The absorbing and highly sympathetic documentary Art and Craft takes us into the world of Mark Landis, an eccentric, wispy, social isolate who resides in Laurel, Mississippi and has spent much of his last 30 years painting highly credible fakes of one-time-only masterworks by Picasso, 17th century Italian artists, and even pop culture treasures by Charles Schultz. Landis is so fast and facile at his métier that he’s been passing himself off as a wealthy heir and has donated dozens of his fakes to unsuspecting museums both large and small. Although no money has changed hands, so no actionable crime has been committed, Landis’ acts have angered and outraged more than a few of those museum experts he’s duped such as former registrar at the Cincinnati Art Museum Matthew Leininger, who has pursued him for years to the point of obsession.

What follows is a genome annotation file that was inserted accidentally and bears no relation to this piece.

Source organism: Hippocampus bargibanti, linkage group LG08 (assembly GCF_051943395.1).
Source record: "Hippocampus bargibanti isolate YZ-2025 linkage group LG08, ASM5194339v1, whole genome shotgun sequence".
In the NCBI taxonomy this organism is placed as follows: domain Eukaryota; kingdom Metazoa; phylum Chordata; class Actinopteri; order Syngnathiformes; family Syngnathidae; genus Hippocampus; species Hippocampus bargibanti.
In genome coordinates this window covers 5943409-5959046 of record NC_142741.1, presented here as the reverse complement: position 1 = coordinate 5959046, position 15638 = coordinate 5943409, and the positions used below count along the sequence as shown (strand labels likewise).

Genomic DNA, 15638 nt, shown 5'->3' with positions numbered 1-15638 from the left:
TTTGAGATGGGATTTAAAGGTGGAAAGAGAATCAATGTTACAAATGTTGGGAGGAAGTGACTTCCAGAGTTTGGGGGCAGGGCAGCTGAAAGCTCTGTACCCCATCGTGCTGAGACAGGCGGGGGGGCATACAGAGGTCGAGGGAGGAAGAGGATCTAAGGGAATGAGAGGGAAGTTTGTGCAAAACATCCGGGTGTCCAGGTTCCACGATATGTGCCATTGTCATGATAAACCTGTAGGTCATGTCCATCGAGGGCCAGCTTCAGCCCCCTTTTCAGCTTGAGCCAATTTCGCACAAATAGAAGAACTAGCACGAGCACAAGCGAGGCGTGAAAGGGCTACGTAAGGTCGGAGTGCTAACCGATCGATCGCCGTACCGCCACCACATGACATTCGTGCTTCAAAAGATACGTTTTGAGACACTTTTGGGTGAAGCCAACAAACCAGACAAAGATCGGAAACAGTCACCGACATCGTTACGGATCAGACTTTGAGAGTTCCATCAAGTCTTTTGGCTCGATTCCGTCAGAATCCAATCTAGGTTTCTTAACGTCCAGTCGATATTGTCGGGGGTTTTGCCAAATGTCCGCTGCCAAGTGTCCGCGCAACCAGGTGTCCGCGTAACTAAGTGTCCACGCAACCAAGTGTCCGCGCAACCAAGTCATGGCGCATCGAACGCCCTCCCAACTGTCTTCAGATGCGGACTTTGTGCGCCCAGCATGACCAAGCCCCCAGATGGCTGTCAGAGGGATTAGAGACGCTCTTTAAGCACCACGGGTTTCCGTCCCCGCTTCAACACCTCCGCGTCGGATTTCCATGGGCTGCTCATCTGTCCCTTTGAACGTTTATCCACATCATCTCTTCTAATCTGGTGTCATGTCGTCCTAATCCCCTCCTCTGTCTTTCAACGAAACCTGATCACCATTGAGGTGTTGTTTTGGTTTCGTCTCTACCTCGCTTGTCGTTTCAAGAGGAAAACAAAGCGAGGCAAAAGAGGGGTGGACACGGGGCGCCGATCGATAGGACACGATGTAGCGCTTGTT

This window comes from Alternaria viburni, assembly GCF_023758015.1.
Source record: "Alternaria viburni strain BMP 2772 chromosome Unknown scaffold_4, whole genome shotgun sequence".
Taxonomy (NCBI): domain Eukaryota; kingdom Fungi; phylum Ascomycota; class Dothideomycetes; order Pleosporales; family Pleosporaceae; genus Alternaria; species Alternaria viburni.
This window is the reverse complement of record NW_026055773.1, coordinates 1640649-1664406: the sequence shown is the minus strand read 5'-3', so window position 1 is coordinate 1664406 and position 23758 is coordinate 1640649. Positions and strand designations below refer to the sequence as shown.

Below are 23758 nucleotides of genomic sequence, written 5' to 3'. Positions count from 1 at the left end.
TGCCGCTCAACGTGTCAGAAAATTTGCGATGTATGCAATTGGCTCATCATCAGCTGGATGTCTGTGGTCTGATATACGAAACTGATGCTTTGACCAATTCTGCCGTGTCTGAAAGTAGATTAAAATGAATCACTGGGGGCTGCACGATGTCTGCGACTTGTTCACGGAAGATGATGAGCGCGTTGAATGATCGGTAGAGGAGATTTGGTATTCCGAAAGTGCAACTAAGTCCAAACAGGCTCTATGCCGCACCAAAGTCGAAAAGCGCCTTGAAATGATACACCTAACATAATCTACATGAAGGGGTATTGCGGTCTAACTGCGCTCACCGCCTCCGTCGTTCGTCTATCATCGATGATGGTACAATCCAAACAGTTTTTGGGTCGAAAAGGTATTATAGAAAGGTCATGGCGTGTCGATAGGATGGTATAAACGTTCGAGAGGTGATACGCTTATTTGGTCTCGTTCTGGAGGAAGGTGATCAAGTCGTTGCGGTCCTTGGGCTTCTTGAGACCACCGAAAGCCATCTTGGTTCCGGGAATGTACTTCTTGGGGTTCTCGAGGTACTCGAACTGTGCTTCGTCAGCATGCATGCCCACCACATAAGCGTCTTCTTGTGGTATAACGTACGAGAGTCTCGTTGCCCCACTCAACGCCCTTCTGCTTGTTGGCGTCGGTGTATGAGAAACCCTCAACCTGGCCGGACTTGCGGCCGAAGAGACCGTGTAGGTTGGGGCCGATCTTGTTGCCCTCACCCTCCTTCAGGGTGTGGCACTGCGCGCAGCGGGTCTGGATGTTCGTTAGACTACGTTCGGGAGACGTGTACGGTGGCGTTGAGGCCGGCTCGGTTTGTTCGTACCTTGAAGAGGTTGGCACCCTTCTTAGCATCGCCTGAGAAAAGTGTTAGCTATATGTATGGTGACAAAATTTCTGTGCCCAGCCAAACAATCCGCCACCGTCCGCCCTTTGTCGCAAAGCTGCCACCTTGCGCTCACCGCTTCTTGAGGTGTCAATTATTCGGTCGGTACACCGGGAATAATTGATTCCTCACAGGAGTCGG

Art and Craft is a quirky, low-key documentary that may sometimes suggest a flyover state version of Leonardo DiCaprio’s con artist caper Catch Me If You Can. Interestingly, filmmakers Sam Cullman, Jennifer Grausman and Mark Becker seem so beguiled by Landis that they completely duck the ethical implications of his acts. Their film also edges uncomfortably into exploitation of their subject who demonstrably suffers from psychiatric problems and who is gifted enough to be creating original art yet prefers to imitate the greatness of others. Still, the moviemakers have created a unique portrait of a highly unusual, gifted oddball who is — unlike his paintings — a true original. ***